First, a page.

Tuesday's moves were only the latest examples of Trump's willingness to use pardons for political advantage.
In 2017, for instance, the President pardoned conservative icon and former Arizona sheriff Joseph M. Arpaio who was convicted of criminal contempt over his harsh immigration policies. He also pardoned I. Lewis "Scooter" Libby, the chief of staff to former Vice President Dick Cheney who was convicted of perjury and obstruction of justice in a case over the leaking of a former CIA officer's identity.
The President's latest decisions came two days before his political trickster, Stone, is due to be sentenced, and days after the Justice Department reversed recommendations for how long he should spend in jail following Trump's angry complaints.
"I'm allowed to be totally involved," the President told reporters before heading off on a western campaign swing.
Trump is undoing years of government prosecutions
In the last few days, in a new activation of always implied presidential powers, Trump has effectively assumed the authority to undo complex prosecutions, ignore jury decisions and usurp government prosecutors who put years into high-profile cases.
In the process, he's sent a message that convicts with associates who are close to the President politically -- or who can get on Fox News, will enjoy a more lenient form of justice.
Kerik for example, is a protege of Trump's personal lawyer Rudy Giuliani — who was at the center of the effort to get dirt from Ukraine on Trump's opponents that led to his impeachment.
Blagojevich's wife has often taken to the President's favorite conservative news network to plead his case. And the White House noted in a statement that Milkin's philanthropy had led conservative heroes like Giuliani, Sheldon Adelson, and House Republican leader Kevin McCarthy to support calls for a pardon.
Trump's recent interventions in the legal process also opened a window into the President's personal morality and the principles which govern his own attitudes to power.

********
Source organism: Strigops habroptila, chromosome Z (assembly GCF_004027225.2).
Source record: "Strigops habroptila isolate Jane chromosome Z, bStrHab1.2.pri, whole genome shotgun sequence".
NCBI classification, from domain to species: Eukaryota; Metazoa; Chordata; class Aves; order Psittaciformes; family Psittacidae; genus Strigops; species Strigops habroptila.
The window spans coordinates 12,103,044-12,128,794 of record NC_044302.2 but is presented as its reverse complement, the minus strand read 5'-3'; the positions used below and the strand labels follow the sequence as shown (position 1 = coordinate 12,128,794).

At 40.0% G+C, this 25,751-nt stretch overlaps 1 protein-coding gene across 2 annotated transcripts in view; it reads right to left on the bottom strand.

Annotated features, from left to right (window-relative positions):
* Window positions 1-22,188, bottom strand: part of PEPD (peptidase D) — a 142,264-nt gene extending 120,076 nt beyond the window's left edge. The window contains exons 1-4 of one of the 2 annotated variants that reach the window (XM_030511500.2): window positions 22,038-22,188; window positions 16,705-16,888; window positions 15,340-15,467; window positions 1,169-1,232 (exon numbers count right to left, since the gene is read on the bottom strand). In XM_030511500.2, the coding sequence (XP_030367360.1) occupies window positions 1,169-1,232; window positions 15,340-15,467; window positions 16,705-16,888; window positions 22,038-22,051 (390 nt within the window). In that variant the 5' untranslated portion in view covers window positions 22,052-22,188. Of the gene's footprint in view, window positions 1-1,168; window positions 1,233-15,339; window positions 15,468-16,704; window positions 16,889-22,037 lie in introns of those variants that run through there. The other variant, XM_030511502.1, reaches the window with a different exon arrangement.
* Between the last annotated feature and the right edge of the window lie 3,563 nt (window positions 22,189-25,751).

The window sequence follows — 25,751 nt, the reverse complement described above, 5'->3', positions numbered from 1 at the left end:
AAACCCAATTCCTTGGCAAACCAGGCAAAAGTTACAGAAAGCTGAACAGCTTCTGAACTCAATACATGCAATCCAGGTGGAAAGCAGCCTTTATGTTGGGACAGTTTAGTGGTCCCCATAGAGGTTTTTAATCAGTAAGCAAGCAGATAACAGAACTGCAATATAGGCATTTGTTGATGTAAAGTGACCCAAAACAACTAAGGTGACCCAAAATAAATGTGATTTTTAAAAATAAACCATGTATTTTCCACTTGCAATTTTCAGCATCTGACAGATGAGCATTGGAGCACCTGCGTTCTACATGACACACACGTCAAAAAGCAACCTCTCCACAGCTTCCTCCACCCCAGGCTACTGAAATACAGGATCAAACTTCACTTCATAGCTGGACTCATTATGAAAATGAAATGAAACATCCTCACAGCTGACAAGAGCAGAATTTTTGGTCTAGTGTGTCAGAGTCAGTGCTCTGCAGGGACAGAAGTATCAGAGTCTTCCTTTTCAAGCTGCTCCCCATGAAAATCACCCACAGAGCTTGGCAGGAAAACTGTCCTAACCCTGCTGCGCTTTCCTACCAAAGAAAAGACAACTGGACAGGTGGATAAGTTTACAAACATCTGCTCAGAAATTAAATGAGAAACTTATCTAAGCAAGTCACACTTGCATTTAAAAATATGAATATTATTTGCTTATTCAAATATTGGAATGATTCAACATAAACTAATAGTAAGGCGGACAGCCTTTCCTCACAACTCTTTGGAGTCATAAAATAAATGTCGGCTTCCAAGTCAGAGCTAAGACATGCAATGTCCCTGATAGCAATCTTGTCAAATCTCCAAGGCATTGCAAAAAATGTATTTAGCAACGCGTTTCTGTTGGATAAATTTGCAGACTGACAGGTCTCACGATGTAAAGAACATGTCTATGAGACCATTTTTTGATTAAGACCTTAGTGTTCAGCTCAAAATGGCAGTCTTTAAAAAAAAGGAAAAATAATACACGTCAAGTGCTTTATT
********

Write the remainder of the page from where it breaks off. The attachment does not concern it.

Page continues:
Kerik, Blagojevich and Milken were all convicted of offenses that the President has been accused of committing by his enemies. Their cases involved a blizzard of abuses of power, betraying public trust, soliciting quid pro quo, fogging tax records and lying to investigators.
It is almost as if Trump is arguing implicitly that such corruption should not be criminal at all, but is the normal behavior of powerful men — such as himself.
It was also notable that Trump specifically noted that Blagojevich was put behind bars by US Attorney Patrick Fitzgerald, a star legal contemporary of Trump's nemesis, fired former FBI Director James Comey. Fitzgerald prosecuted Libby as well and also joined Comey's legal team in 2017. That the President appears to be taking aim at those associations seems unlikely to be a coincidence.
Trump's swipe also represented an escalation of his war on government prosecutors in general -- four of whom walked off the Stone case after the Justice Department capitulated to his wishes last week.
The President has spent years building a conceit that the instruments of impartial justice are in fact themselves corrupt and that their investigations into his own and his associates' transgressions are part of a deep state plot to overthrow him.
It would surprise no one in Washington if, having prepared the public for aggressive interventions in the legal system, if the President turns to cases that reflect on him directly, like those against Stone, jailed former campaign chairman Paul Manafort and disgraced former national security adviser Michael Flynn.
The President insisted on Tuesday that he had not even thought about pardoning Stone -- an assertion that was being treated with skepticism in Washington Tuesday night.